Tell that to Juniper, IronPort etc etc.
Your argument is a fallacy. Since you are not required to release your derivative work under an OSS license YOU decide if you want to "risk" your competitors getting their hands on it. If you dont want to, nothing is forcing you.
As opposed to the GPL where you are REQUIRED to release your derivative work under the GPL.

Reply Score: 5

RE[2]: Because....
by karunko on Sat 7th May 2011 10:00 UTC in reply to "RE: Because...."
karunko Member since:
2008-10-28

"Because there is no comercial interest in developing your code with a license that allows your competitors to grab your code, build something on top of it, publish a competig product and not release the changes that the competitor made.


Tell that to Juniper, IronPort etc etc.
"

Not to mention that little thing called OS X. I've heard it's doing pretty well...

More in general, I would say that the premise of the article is wrong: since Linux has more market share (really?) and definitely more buzz around it, then it must be because of the different license and not, say, for a lot of other reasons that have been mentioned here.

And, since we're talking about market share, then surely Windows must have an even better license? ;-)


RT.

Reply Score: 5

RE[2]: Because....
by Valhalla on Sat 7th May 2011 19:45 UTC in reply to "RE: Because...."
Valhalla Member since:
2006-01-24


Tell that to Juniper, IronPort etc etc.
Your argument is a fallacy. Since you are not required to release your derivative work under an OSS license YOU decide if you want to "risk" your competitors getting their hands on it. If you dont want to, nothing is forcing you.

But isn't that the point the author tried to make, that since companies don't have to contribute their enhancements back they simply don't and instead keep them as a competitive edge? Are Juniper Networks, Cisco contributing their code back to Freebsd (it uses that right?), are they hiring full time Freebsd developers to work on the main Freebsd project?

By comparison, Linux is pretty much entirely developed by people who'm companies have hired to work fulltime on the kernel, which is certainly atleast part of the reason that it develops at such a high pace.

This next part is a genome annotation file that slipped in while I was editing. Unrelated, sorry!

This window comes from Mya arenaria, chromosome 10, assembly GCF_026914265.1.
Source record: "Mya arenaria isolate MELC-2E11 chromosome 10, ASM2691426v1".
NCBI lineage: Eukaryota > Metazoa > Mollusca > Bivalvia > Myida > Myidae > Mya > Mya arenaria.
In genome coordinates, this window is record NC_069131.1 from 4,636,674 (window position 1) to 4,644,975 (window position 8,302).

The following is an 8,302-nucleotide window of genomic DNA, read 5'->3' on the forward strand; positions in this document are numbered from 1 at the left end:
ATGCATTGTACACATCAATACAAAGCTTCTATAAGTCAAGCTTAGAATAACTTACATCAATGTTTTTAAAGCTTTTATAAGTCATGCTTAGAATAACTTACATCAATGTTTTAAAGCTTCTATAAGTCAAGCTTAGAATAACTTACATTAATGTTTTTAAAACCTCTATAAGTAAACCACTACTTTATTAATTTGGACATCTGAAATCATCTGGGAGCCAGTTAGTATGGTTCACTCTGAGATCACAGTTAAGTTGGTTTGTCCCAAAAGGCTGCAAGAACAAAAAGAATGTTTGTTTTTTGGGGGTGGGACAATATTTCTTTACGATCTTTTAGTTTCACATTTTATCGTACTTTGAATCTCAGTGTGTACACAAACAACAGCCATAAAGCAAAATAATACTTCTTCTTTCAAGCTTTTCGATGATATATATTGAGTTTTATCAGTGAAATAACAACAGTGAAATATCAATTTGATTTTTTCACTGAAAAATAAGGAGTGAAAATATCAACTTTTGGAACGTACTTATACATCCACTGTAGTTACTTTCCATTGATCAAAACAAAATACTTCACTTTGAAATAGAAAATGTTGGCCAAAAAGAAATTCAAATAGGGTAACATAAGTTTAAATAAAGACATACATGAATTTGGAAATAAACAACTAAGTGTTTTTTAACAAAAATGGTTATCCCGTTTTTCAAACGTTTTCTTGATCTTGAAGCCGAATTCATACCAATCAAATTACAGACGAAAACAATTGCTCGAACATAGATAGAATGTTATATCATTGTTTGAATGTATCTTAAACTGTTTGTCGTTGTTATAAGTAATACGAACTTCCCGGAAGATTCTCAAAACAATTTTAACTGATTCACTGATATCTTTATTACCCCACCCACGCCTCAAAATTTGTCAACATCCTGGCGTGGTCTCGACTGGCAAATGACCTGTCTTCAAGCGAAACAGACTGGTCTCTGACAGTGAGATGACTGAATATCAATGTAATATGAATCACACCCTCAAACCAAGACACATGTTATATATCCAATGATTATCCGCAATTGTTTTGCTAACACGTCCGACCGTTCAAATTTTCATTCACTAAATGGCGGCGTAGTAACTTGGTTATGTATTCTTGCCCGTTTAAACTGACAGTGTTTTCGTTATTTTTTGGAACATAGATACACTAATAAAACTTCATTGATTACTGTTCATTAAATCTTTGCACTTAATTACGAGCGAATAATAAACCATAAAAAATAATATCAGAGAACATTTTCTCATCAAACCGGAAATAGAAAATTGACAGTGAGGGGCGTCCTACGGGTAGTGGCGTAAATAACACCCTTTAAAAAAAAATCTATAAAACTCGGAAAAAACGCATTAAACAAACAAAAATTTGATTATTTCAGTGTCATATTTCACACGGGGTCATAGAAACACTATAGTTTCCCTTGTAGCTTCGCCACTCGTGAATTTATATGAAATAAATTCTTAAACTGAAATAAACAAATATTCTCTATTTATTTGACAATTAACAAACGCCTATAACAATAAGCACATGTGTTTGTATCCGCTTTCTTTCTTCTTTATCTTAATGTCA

Again, I say that I think GPL makes better sense for companies to do cooperative development under, particularly in competitive areas such as this. They can share the burden of development with everyone being legally obliged to submit their enhancements.

So in my opinion, BSD-style licenced code is what companies prefer to use, GPL licenced code is what they prefer to contribute to.

Reply Score: 4

RE[3]: Because....
by Oliver on Sat 7th May 2011 20:52 UTC in reply to "RE[2]: Because...."
Oliver Member since:
2006-07-15

>Are Juniper Networks, Cisco contributing their code back to Freebsd (it uses that right?), are they hiring full time Freebsd developers to work on the main Freebsd project?

Yes! Did this answer your questions? There is less to none hype arround BSD so you have to read mailinglist or speak to FreeBSD devs to get such answers. But hey, it's that easy: just ask instead of making up folklore.

Do you really want to know what's hurting the BSD's? It's this silly folklore, the hype arround some bubbles of hot air called Linux.

Reply Score: 2

RE[3]: Because....
by Soulbender on Sun 8th May 2011 00:56 UTC in reply to "RE[2]: Because...."
Soulbender Member since:
2005-08-18

But isn't that the point the author tried to make, that since companies don't have to contribute their enhancements back they simply don't and instead keep them as a competitive edge


The author maybe but not the OP I responded to.

Reply Score: 2

Main reason
by diegocg on Fri 6th May 2011 23:32 UTC
diegocg
Member since:
2005-07-08

Linux: I want to be a general-purpose OS for all kind of users.
OpenBSD: I want to be a OS for security paranoids.

Edited 2011-05-06 23:32 UTC

Reply Score: 1

RE: Main reason
by lucas_maximus on Sat 7th May 2011 15:40 UTC in reply to "Main reason"
lucas_maximus Member since:
2009-08-18

OpenBSD being used in a Fortune 500 company.

http://www.undeadly.org/cgi?action=article&sid=20110420080633

Reply Score: 4

RE[2]: Main reason
by JAlexoid on Sat 7th May 2011 23:31 UTC in reply to "RE: Main reason"
JAlexoid Member since:
2009-05-19

OpenBSD being used in a Fortune 500 company.

http://www.undeadly.org/cgi?action=article&sid=20110420080633


And Linux is used in most Fortune 500 companies. What's your point?

Reply Score: 4

RE[3]: Main reason
by lucas_maximus on Sun 8th May 2011 14:23 UTC in reply to "RE[2]: Main reason"
lucas_maximus Member since:
2009-08-18

He was saying that it is only used for Security Nuts. The same people would probably only claim that OpenBSD is only good for servers and firewalls.

I gave a case study where it is being used by people who aren't hardcore UNIX security nuts and being used everywhere i.e. in a Fortune 500 company.

Therefore the point was ... wait for it mate ... that what he claimed simply isn't the case.

Edited 2011-05-08 14:29 UTC

Reply Score: 2

RE[4]: Main reason